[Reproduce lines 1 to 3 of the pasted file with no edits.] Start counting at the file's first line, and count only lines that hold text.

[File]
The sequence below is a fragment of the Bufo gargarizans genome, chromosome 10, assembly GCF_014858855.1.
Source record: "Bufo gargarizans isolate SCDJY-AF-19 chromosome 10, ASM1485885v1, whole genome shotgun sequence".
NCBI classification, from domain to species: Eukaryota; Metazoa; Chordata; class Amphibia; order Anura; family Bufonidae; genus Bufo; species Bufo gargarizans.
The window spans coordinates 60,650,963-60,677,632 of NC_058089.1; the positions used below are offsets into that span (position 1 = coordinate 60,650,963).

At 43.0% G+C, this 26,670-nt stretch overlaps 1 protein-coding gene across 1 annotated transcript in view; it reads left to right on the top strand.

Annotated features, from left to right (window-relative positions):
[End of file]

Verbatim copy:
The sequence below is a fragment of the Bufo gargarizans genome, chromosome 10, assembly GCF_014858855.1.
Source record: "Bufo gargarizans isolate SCDJY-AF-19 chromosome 10, ASM1485885v1, whole genome shotgun sequence".
NCBI classification, from domain to species: Eukaryota; Metazoa; Chordata; class Amphibia; order Anura; family Bufonidae; genus Bufo; species Bufo gargarizans.